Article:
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Conference on Freedom of Religion or Belief in Southeast Asia

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The Vietnam Committee on Human Rights (VCHR) endorsed a Declaration on strengthening freedom of religion or belief in Southeast Asia at the first regional conference on religious freedom in Southeast Asia, in Bangkok, Thailand, from 30 September to 1 October 2015.

“This is a very important event because for the first time ever NGOs of the region and beyond, discuss with each other and with international institutions, like the Special Rapporteur on freedom or religion or belief, to plan to promote and protect religious freedom in the region in a comprehensive way. Cooperation is crucial for us because, as many participants observed, Vietnam is one of the world’s worst violators of religious freedom,” said Vo Tran Nhat, VCHR Executive Secretary, who attended to this conference.

Conference on Freedom of Religion or Belief in Southeast Asia (30 September – 1 October 2015)

This conference gathered approximately 70 human rights defenders, members of religious groups, rights groups, UN agencies and representatives from national and intergovernmental agencies, including from the Association of Southeast Asian Nations (ASEAN) Intergovernmental Commission on Human Rights and ASEAN Commission on the Promotion and Protection of Rights of Women and Children.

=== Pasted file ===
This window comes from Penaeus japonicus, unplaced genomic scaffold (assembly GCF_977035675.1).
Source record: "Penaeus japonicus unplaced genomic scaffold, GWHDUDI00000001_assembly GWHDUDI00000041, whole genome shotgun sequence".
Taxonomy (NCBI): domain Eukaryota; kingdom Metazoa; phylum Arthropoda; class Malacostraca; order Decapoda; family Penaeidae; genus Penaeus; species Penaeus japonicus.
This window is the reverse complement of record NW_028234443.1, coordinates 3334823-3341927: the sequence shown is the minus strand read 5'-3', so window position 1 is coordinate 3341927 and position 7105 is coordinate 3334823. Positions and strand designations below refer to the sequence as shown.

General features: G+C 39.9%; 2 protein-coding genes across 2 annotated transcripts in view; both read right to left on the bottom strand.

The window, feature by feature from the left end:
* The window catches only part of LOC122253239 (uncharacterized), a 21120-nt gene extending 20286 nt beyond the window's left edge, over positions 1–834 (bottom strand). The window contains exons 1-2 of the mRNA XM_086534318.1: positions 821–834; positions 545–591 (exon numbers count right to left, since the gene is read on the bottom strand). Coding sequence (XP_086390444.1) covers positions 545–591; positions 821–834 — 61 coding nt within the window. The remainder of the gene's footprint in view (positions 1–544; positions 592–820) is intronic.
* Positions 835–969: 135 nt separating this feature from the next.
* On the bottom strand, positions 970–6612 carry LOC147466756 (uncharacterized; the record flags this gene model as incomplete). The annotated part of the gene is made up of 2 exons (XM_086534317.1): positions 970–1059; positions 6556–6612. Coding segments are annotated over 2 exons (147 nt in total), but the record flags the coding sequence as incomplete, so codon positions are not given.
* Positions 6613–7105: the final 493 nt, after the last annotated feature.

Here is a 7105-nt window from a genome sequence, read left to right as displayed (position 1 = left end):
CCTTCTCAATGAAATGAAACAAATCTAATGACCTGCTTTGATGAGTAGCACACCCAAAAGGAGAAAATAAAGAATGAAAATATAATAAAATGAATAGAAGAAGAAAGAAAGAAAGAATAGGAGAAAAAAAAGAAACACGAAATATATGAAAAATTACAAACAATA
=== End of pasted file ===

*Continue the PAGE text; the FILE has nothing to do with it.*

Participants at the event, co-organized by the Asian Forum for Human Rights and Development (FORUM-ASIA), the International Commission of Jurists (ICJ), and Boat People SOS (BPSOS), were able to deepen their understanding on the right to freedom of religion or belief and how this and other human rights should be interpreted and applied in a complementary manner.

In discussions with the UN Special Rapporteur on FoRB, Heiner Bielefeldt, they also shared challenges and best practice on addressing rights violations related to state control and regulation of religion, as well as extreme interpretations of religion.

“Many people suffer complex violations of their human rights, for example in the intersection of religious minority status, ethnicity, gender, sexual orientation or indigenous origin,” said Heiner Bielefeldt.

“The politicization of religion undermines freedom of religion or belief, not only to the detriment of minorities, but also of followers of majority religions who do not wish to see their faith be turned into a tool of political power gambling,” he added.

The Conference Declaration commits participants to defending and promoting FoRB as a universal, inalienable and non-derogable human right for all persons, as individuals and in community with others, through their work and respective institutions, by sharing information and mobilizing effective responses. They also committed to work toward the nondiscriminatory realization of FoRB in recognition of multiple and intersectional discriminations and vulnerabilities, including on grounds of ethnicity, indigenous identity, gender, sexual orientation, citizenship, and disabilities. In addition, participants pledged to enhance global and regional cooperation by working across geographical, national, racial, ethnic, political and religious boundaries.

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